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Run as Administrator


Tabvla
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Aura, thank you for your reply.  

 

Assume the following:   (NOTE :  only applicable to Windows OS)

 

1.  User is logged in with an account with Standard privileges (W8.1 and W10)

2.  The User runs a Threat Scan

3.  MBAM reports Malware or PUP or other

4.  User follows standard procedure and instructs MBAM to quarantine unwanted items

5.  MBAM completes the procedure and apparently quarantines the items

6.  User now believes system is safe

 

Problem

 

Because the User was logged in with Standard privileges the unwanted items are NOT quarantined.  The items will only be quarantined if the User is logged in with Administrator privileges.  The system is therefore still just as vulnerable as it was before the Scan but the User is unaware of this.

 

Solutions

 

1.  If the User has an MBAM Icon on the Desktop they can Right-click the Icon and from the pop-up Menu, select "Run as Administrator".   If the User does not have a Desktop Icon then this option is not available.

 

2.  Most Users will have an MBAM Icon in the Taskbar.  Therefore it makes sense to add the "Run as Administrator" to the Taskbar MBAM Icon pop-up Menu.

 

T.

 

 

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User account defines the user privileges/permissions and by the OS, not by the application..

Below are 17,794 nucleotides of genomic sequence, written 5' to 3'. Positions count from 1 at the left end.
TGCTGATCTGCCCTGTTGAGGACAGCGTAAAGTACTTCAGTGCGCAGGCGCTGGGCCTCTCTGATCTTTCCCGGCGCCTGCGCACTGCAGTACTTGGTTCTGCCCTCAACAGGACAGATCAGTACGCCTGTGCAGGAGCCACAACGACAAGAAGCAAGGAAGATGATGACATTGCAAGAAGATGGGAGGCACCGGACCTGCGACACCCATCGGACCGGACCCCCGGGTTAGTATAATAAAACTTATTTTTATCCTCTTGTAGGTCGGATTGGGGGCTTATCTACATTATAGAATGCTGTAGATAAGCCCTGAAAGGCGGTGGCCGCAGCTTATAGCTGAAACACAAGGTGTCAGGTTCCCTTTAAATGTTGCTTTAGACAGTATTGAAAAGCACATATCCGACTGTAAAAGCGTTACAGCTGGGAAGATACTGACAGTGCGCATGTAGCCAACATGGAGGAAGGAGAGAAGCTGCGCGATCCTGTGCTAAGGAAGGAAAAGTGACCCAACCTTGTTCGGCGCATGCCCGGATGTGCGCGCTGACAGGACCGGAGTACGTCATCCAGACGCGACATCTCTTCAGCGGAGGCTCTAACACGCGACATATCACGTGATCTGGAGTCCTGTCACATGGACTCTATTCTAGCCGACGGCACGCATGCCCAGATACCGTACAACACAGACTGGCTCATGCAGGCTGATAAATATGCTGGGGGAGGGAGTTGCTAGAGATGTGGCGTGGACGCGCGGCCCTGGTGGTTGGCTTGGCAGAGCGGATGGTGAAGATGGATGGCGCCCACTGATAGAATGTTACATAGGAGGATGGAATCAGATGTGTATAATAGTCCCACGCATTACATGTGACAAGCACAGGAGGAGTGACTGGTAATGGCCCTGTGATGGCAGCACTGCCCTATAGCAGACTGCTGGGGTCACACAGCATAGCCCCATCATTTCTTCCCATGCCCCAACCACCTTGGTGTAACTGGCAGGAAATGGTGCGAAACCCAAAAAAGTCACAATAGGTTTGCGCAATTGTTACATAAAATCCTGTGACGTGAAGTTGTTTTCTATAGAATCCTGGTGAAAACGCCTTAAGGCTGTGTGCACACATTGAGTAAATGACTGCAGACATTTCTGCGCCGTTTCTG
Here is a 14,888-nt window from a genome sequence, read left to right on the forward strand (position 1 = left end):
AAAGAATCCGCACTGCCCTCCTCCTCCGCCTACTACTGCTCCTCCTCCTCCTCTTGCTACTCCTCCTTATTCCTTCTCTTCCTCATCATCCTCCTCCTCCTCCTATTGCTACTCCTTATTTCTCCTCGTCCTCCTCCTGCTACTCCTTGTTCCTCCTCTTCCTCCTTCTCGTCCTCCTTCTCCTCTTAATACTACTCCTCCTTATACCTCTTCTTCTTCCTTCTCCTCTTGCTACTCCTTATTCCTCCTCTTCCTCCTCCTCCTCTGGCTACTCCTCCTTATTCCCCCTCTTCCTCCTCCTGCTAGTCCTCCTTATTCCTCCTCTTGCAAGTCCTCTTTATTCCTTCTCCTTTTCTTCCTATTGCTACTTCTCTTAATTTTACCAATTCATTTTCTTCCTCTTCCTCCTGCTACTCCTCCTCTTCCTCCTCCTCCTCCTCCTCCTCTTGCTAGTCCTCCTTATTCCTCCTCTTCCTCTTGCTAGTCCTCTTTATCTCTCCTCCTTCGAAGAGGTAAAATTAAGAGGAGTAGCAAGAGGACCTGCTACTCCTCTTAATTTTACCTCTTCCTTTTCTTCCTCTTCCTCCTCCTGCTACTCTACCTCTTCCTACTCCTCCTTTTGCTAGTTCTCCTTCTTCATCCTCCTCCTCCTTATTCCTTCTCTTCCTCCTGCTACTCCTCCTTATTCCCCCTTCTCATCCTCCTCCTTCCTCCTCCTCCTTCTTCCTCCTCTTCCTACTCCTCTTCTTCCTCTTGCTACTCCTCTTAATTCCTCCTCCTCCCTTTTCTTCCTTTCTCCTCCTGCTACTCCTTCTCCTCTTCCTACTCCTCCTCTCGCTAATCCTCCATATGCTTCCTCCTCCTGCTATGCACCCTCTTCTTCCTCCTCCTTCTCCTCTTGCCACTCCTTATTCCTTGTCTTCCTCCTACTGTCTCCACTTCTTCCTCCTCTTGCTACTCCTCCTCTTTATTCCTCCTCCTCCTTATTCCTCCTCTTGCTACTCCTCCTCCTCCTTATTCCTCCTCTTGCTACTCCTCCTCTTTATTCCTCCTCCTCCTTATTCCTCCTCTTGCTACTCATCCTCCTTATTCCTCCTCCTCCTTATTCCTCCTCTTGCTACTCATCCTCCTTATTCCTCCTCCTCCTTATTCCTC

There are many ways for the user to go for application run at elevated levels (with Admin password, if a Std user)..

 

Application granting control, while on run, is unheard off and will void OS control..

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Perhaps my suggestion has been misunderstood.

 

In a Windows environment any program can be "Run as Administrator" providing the User with Standard privileges knows the Admin password - commonly known as UAC.  This includes MBAM which can be run with elevated privileges if the User Right-clicks the program Icon and selects "Run as Administrator". 

 

Therefore I am not suggesting anything new that does not already exist in both the OS and MBAM.  All that I am suggesting is that the "Run as Administrator" option be added to the Taskbar Icon pop-up Menu.  UAC will activate and if the User knows the Admin password they can proceed.

 

I would like to refer to Post #5 by Exile.  Premium does not run with elevated privileges if the User is logged in as a Standard account.

 

For reference I quote the following by Firefox

 

 

If you are doing a manual scan in a limited account, it needs to be Ran As Administrator or it will not have the needed rights to removed the infections.

 

If you have a scheduled scan being performed, make sure the scheduled scan was scheduled while logged in as an administrator account.


post-2065-0-92797800-1392234217.jpg

 

T.

 

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You can press on the Windows key, and enter "mbam.exe" or "Malwarebytes" to bring up the program icon, right-click on it and select Run as Administrator. Personally, I'm not a person who likes context menus to be bloated when an option can easily by avoided and/or already exists somewhere else, like the Run as Administrator one.

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Perhaps my suggestion has been misunderstood.

 

In a Windows environment any program can be "Run as Administrator" providing the User with Standard privileges knows the Admin password - commonly known as UAC.  This includes MBAM which can be run with elevated privileges if the User Right-clicks the program Icon and selects "Run as Administrator".